cement resisters

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Are you referring to R264, R261?

They have no effect on the DC stability, being outside of the feedback loop. In any case the actual resistor technology has no first-order effect.

Looks like you have a problem elsewhere.

More details on what you changed and WHY! Detail what happens when you try and set the Iq. What load (if any) are you using?

Do you have a 'scope?

Hi reddish75,

the picture in your link looks really nasty (not the picture itself but what's burned down). :bigeyes: :hot: :bigeyes:
If the bulk caps (C208, C209, C211 and C236) are "exploded" like a water fountain, I must agree with Cliff, that something horribly went wrong elsewhere in/with your A500.

Maybe a track underneath the burned spots is damaged?! :confused:

You better start checking all supply voltages if they're in the right range as shown in the schematics (±45V at the bulk caps and ±30V after the regulators). Only in case they're correct you can proceed and look for the issue in the amplifier stage itself.
Since you had to replace the 100R trimmer (RV201/RV202) there's a good chance that the output devices (SAP15..) have a base-collector (B-C) short and/or the drivers (Q206/Q214 and/or Q211/Q219, ...) are affected (i.e. blown) in addition. You might need to figure that out before you replace the bulk caps and risk to blow them again. :bawling:
FIXED, it turns out that cambridge or rather richer sounds service dept, sent out the wrong schematic i mean its the same one but resistors 240 and 258 are slightly different, now i just have one small issue the heatsink gets very hot at half volume, the sap15's are a lot cooler so its doing its job, but still very hot. i have also adjusted the bias current to 40ma not 60ma to try and cool this down but no real effect, will backing this off further reduce the temp? what would be the side effects of this, will the amp deliver full power earlier?:confused:
Even if the values of R240/R258 are changed, the normal operation of the amplifier is not touched.

Those two resistors in conjunction with Q215/Q216 are just limiting the max. current through U205/U206 i.e. in case of an output short. This is done by monitoring the voltage across the pins S and E of the output trannies (the SAP15.. devices). In case the current exceeds a certain value the trannies Q215/Q216 start to conduct and partially take away the base current of the output devices, therefore limiting the max. output current. The limiting value will be in between the limits of the output devices but must be above the value of the fuse(s) (4A) of the supply voltage (±45V) to blow them off.

According to your statements I still doubt that everything is fixed in your amp. It appears to me that the biasing doesn't really work. As soon as the output devices are heating up the biasing should derate the B-E voltage because bipolar trannies have a negative temp coefficient (tempco).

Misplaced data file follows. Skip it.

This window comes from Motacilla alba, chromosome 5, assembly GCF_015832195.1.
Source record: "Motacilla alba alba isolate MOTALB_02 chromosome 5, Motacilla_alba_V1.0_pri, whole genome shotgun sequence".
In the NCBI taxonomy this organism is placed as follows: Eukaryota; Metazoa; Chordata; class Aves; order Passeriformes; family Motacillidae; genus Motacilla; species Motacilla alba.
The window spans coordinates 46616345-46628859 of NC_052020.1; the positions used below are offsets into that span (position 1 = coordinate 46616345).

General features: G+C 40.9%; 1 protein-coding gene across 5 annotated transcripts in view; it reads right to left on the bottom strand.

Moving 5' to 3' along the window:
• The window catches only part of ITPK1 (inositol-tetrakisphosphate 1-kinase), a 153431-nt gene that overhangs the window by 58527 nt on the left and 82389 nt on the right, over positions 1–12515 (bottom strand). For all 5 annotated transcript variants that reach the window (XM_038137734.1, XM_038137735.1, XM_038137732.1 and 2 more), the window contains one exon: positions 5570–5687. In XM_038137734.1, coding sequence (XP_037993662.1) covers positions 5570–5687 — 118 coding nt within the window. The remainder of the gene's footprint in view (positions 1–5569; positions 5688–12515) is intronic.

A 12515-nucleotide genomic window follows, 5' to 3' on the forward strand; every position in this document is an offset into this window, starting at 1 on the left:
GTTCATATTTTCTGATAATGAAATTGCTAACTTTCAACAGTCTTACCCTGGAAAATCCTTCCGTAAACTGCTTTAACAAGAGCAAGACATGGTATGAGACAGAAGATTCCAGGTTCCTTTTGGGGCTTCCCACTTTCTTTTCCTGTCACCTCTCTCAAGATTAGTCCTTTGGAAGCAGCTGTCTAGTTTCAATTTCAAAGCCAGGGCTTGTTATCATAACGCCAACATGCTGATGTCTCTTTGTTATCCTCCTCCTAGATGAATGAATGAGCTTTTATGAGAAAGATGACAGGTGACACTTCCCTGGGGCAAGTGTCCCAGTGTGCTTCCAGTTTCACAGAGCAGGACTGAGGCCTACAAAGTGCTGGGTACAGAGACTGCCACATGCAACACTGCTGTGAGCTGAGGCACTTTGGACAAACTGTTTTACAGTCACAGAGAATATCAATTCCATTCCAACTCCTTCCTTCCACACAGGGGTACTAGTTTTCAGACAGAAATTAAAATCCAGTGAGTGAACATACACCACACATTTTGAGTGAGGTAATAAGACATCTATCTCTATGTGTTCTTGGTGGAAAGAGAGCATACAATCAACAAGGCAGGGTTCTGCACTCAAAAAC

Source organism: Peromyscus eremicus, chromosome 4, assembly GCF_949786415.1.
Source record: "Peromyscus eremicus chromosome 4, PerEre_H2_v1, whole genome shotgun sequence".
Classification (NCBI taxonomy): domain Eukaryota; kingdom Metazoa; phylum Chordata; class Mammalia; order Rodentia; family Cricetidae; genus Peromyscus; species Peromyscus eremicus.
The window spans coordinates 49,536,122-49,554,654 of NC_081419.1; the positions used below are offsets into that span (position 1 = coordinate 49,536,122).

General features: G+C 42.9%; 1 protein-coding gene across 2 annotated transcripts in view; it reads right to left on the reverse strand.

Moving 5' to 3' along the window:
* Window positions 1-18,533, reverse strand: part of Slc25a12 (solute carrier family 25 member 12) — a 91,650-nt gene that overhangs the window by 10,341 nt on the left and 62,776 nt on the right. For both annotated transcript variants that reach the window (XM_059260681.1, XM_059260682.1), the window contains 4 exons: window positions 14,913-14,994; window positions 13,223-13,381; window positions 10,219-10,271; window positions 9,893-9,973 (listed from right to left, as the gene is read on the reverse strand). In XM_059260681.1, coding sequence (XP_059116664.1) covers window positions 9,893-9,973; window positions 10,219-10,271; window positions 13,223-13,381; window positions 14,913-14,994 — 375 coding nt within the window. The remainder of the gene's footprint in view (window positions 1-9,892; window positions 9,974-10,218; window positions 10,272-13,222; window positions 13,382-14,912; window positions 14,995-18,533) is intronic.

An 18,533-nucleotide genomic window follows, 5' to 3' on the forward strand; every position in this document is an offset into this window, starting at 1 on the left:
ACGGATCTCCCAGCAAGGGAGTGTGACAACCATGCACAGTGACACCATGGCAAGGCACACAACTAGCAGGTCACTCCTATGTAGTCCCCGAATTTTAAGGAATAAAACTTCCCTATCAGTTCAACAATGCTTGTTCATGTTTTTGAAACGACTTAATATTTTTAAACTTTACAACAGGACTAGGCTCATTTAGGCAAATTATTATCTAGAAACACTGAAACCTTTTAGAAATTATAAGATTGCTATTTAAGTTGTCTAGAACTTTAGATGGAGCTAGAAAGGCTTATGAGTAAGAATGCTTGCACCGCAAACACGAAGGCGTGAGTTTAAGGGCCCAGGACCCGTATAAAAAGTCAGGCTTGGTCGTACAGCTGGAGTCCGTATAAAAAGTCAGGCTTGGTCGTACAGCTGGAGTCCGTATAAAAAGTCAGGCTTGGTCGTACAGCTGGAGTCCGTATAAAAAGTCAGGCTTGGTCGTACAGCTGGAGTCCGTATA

You better check the complete path between the bases (B) of both output trannies to make sure it exists, because you said you had to remove/replace the 100R trimmpot RV202. If possible hook up a multimeter between the two B-pins and monitor the voltage when the output trannies start to heat up. The voltage must decrease! If it doesn't - something is still wrong.

By the way, if you encounter problem to get a steady voltage reading across the base pins I meant to measure it without a signal applied to the amp. So, measure it once when cold (right after power-up) and when warm/hot - after you've tortured ;) it with some kind of audio signal and the heatsink is hot. The diodes inside the output trannies are actually responsible for the bias current regulation in this amplifier design.

With other output trannies an additional trannie is installed between the base pins and must be mounted on the heatsink to track the temperature of the output devices.

MOSFETs, as output trannies, for instance have a pos. tempco, therefore you won't have to mount a bias-trannie on the heatsink.
OK, I agree - no faulty bias circuit though. :checked:

With just 60mA...80mA at ±45V the idle power dissipation is just 5.4W...7.2W. With a sufficient dimensioned heatsink this will increase the heatsink temp by just a few degrees - when idling!

Besides that I could not really see any design flaws so I doubt that this "high" temperature is an issue of all A500 amps.
I might have designed it similar.

Another thing I like to mention is that the maximum power dissipation of a class-AB amplifier (at a resistive load) is, as a rule of thumb, at approx. 2/3 of the maximum output voltage.
If this circumstance might be the case for your observations and your statement
... the heatsink gets very hot at half volume, ...
then you're a lucky one and you own a working model of the A500 ;)

How hot your heatsink could get is a question of design and heatsink size. If it's an external heatsink (the ones you can touch at the outside of the case) I wouldn't let them reach temperatures above i.e. 50°C...60°C :hot: .
Internal heatsinks however, where they're prevented from getting directly touched, are often designed to reach temperatures above 80°C...90°C. :flame:
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